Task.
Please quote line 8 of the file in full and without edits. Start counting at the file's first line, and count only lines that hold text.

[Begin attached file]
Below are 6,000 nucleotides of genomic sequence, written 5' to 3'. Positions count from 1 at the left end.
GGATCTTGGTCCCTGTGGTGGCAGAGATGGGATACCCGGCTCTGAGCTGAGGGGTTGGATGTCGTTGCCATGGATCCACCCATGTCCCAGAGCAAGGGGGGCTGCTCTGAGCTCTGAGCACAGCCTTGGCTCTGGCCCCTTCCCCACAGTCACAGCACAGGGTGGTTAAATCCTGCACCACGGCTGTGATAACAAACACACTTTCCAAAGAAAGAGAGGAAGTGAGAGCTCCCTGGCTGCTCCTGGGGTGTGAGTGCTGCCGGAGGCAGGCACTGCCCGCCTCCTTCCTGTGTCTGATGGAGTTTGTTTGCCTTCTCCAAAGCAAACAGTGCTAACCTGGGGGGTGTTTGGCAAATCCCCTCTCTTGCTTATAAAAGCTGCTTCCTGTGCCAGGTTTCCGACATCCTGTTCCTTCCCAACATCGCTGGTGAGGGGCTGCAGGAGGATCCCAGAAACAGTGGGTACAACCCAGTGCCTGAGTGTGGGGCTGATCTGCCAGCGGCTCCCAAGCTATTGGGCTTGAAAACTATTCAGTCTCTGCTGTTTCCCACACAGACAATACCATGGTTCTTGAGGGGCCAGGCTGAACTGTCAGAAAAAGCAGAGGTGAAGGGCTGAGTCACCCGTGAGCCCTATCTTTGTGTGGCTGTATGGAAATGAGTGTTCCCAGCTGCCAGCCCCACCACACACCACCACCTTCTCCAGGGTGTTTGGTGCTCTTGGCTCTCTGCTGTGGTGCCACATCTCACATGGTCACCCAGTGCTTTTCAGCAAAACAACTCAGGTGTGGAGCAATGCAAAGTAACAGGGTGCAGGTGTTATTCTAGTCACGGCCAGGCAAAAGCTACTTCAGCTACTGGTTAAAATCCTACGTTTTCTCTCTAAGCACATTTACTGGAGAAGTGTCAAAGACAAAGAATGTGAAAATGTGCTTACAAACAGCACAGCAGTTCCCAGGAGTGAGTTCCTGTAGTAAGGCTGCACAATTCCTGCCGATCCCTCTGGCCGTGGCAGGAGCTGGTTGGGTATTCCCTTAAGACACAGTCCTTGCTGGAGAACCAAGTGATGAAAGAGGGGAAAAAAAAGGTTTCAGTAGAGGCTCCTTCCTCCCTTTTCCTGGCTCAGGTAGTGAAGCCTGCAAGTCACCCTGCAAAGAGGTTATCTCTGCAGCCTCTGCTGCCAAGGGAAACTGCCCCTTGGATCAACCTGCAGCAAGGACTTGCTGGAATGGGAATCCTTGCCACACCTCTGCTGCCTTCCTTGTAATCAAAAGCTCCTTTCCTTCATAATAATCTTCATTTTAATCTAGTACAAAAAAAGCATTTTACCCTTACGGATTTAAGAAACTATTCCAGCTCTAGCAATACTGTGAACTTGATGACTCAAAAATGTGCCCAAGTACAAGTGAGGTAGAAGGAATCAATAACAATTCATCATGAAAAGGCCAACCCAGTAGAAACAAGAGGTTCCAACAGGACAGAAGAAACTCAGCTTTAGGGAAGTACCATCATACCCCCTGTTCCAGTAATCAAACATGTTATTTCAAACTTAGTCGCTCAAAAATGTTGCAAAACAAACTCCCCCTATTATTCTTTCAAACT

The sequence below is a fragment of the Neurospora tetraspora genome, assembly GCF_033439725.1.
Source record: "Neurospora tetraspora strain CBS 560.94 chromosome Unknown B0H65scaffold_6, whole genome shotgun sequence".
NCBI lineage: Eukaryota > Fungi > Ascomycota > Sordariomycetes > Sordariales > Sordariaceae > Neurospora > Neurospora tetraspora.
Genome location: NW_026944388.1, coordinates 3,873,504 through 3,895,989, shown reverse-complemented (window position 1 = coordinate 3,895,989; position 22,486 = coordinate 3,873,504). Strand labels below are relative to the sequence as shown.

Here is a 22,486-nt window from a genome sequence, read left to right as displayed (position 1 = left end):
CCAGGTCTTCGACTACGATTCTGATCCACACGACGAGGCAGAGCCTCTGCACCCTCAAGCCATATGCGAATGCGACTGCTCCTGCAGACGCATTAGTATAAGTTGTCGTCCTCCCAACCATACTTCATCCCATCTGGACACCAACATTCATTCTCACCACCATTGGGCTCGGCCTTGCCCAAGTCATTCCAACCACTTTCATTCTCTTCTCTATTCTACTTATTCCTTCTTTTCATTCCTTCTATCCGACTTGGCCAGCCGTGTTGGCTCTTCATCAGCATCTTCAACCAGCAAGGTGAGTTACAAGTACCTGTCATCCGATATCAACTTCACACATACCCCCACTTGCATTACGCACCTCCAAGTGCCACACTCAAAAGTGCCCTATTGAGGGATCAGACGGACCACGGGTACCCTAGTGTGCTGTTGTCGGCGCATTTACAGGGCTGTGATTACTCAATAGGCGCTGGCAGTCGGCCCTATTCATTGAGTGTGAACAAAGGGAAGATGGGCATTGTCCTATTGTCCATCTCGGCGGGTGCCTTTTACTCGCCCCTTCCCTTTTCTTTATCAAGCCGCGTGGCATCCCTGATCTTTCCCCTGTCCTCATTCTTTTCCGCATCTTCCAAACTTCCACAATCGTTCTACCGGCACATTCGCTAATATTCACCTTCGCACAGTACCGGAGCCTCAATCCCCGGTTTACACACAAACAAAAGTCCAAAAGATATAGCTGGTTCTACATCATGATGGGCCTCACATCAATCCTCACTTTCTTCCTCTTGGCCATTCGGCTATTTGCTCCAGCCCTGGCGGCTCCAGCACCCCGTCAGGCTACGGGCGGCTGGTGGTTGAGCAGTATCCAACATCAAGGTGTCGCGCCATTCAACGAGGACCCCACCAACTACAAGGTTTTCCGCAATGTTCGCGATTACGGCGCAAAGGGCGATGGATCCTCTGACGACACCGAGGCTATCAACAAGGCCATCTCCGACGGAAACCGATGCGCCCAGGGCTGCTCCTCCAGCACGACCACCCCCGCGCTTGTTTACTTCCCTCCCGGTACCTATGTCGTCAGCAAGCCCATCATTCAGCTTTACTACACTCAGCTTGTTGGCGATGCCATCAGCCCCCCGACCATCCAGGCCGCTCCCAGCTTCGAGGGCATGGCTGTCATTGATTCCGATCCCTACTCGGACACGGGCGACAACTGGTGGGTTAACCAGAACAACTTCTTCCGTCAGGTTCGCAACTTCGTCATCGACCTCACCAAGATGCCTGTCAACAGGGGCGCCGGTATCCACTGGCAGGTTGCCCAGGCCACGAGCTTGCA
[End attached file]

CCAGGTCTTCGACTACGATTCTGATCCACACGACGAGGCAGAGCCTCTGCACCCTCAAGCCATATGCGAATGCGACTGCTCCTGCAGACGCATTAGTATAAGTTGTCGTCCTCCCAACCATACTTCATCCCATCTGGACACCAACATTCATTCTCACCACCATTGGGCTCGGCCTTGCCCAAGTCATTCCAACCACTTTCATTCTCTTCTCTATTCTACTTATTCCTTCTTTTCATTCCTTCTATCCGACTTGGCCAGCCGTGTTGGCTCTTCATCAGCATCTTCAACCAGCAAGGTGAGTTACAAGTACCTGTCATCCGATATCAACTTCACACATACCCCCACTTGCATTACGCACCTCCAAGTGCCACACTCAAAAGTGCCCTATTGAGGGATCAGACGGACCACGGGTACCCTAGTGTGCTGTTGTCGGCGCATTTACAGGGCTGTGATTACTCAATAGGCGCTGGCAGTCGGCCCTATTCATTGAGTGTGAACAAAGGGAAGATGGGCATTGTCCTATTGTCCATCTCGGCGGGTGCCTTTTACTCGCCCCTTCCCTTTTCTTTATCAAGCCGCGTGGCATCCCTGATCTTTCCCCTGTCCTCATTCTTTTCCGCATCTTCCAAACTTCCACAATCGTTCTACCGGCACATTCGCTAATATTCACCTTCGCACAGTACCGGAGCCTCAATCCCCGGTTTACACACAAACAAAAGTCCAAAAGATATAGCTGGTTCTACATCATGATGGGCCTCACATCAATCCTCACTTTCTTCCTCTTGGCCATTCGGCTATTTGCTCCAGCCCTGGCGGCTCCAGCACCCCGTCAGGCTACGGGCGGCTGGTGGTTGAGCAGTATCCAACATCAAGGTGTCGCGCCATTCAACGAGGACCCCACCAACTACAAGGTTTTCCGCAATGTTCGCGATTACGGCGCAAAGGGCGATGGATCCTCTGACGACACCGAGGCTATCAACAAGGCCATCTCCGACGGAAACCGATGCGCCCAGGGCTGCTCCTCCAGCACGACCACCCCCGCGCTTGTTTACTTCCCTCCCGGTACCTATGTCGTCAGCAAGCCCATCATTCAGCTTTACTACACTCAGCTTGTTGGCGATGCCATCAGCCCCCCGACCATCCAGGCCGCTCCCAGCTTCGAGGGCATGGCTGTCATTGATTCCGATCCCTACTCGGACACGGGCGACAACTGGTGGGTTAACCAGAACAACTTCTTCCGTCAGGTTCGCAACTTCGTCATCGACCTCACCAAGATGCCTGTCAACAGGGGCGCCGGTATCCACTGGCAGGTTGCCCAGGCCACGAGCTTGCA